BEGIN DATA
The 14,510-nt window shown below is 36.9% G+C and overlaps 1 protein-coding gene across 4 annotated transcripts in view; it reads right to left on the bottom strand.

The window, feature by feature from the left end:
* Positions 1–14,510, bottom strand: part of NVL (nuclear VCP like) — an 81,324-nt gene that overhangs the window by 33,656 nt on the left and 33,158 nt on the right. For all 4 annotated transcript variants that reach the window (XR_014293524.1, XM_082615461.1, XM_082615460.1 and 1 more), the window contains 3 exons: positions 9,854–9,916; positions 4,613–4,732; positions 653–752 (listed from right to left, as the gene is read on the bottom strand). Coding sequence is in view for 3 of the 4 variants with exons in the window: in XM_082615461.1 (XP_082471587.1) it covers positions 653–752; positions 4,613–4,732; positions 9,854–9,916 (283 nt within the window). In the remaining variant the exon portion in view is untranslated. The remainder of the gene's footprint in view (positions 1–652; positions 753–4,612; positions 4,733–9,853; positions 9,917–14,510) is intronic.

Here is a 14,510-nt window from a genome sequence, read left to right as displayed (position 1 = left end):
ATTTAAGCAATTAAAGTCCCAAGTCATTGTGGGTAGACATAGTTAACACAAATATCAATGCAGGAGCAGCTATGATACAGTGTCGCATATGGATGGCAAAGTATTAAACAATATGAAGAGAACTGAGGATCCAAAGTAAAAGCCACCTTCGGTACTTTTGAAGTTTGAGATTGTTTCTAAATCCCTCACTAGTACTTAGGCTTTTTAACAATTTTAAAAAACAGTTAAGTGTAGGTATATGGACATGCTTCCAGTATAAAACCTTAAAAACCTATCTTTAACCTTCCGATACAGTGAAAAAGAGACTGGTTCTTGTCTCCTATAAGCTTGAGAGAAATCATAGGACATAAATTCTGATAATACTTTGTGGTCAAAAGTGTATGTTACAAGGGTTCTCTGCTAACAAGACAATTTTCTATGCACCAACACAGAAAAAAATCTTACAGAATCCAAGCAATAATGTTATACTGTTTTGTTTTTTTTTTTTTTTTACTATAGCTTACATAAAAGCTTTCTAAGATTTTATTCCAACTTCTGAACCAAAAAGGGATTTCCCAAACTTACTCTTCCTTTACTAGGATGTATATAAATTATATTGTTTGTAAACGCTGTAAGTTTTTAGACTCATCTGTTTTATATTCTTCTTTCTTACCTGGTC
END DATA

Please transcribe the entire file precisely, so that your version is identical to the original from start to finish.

The 14,510-nt window shown below is 36.9% G+C and overlaps 1 protein-coding gene across 4 annotated transcripts in view; it reads right to left on the bottom strand.

The window, feature by feature from the left end:
* Positions 1–14,510, bottom strand: part of NVL (nuclear VCP like) — an 81,324-nt gene that overhangs the window by 33,656 nt on the left and 33,158 nt on the right. For all 4 annotated transcript variants that reach the window (XR_014293524.1, XM_082615461.1, XM_082615460.1 and 1 more), the window contains 3 exons: positions 9,854–9,916; positions 4,613–4,732; positions 653–752 (listed from right to left, as the gene is read on the bottom strand). Coding sequence is in view for 3 of the 4 variants with exons in the window: in XM_082615461.1 (XP_082471587.1) it covers positions 653–752; positions 4,613–4,732; positions 9,854–9,916 (283 nt within the window). In the remaining variant the exon portion in view is untranslated. The remainder of the gene's footprint in view (positions 1–652; positions 753–4,612; positions 4,733–9,853; positions 9,917–14,510) is intronic.

Here is a 14,510-nt window from a genome sequence, read left to right as displayed (position 1 = left end):
ATTTAAGCAATTAAAGTCCCAAGTCATTGTGGGTAGACATAGTTAACACAAATATCAATGCAGGAGCAGCTATGATACAGTGTCGCATATGGATGGCAAAGTATTAAACAATATGAAGAGAACTGAGGATCCAAAGTAAAAGCCACCTTCGGTACTTTTGAAGTTTGAGATTGTTTCTAAATCCCTCACTAGTACTTAGGCTTTTTAACAATTTTAAAAAACAGTTAAGTGTAGGTATATGGACATGCTTCCAGTATAAAACCTTAAAAACCTATCTTTAACCTTCCGATACAGTGAAAAAGAGACTGGTTCTTGTCTCCTATAAGCTTGAGAGAAATCATAGGACATAAATTCTGATAATACTTTGTGGTCAAAAGTGTATGTTACAAGGGTTCTCTGCTAACAAGACAATTTTCTATGCACCAACACAGAAAAAAATCTTACAGAATCCAAGCAATAATGTTATACTGTTTTGTTTTTTTTTTTTTTTTACTATAGCTTACATAAAAGCTTTCTAAGATTTTATTCCAACTTCTGAACCAAAAAGGGATTTCCCAAACTTACTCTTCCTTTACTAGGATGTATATAAATTATATTGTTTGTAAACGCTGTAAGTTTTTAGACTCATCTGTTTTATATTCTTCTTTCTTACCTGGTC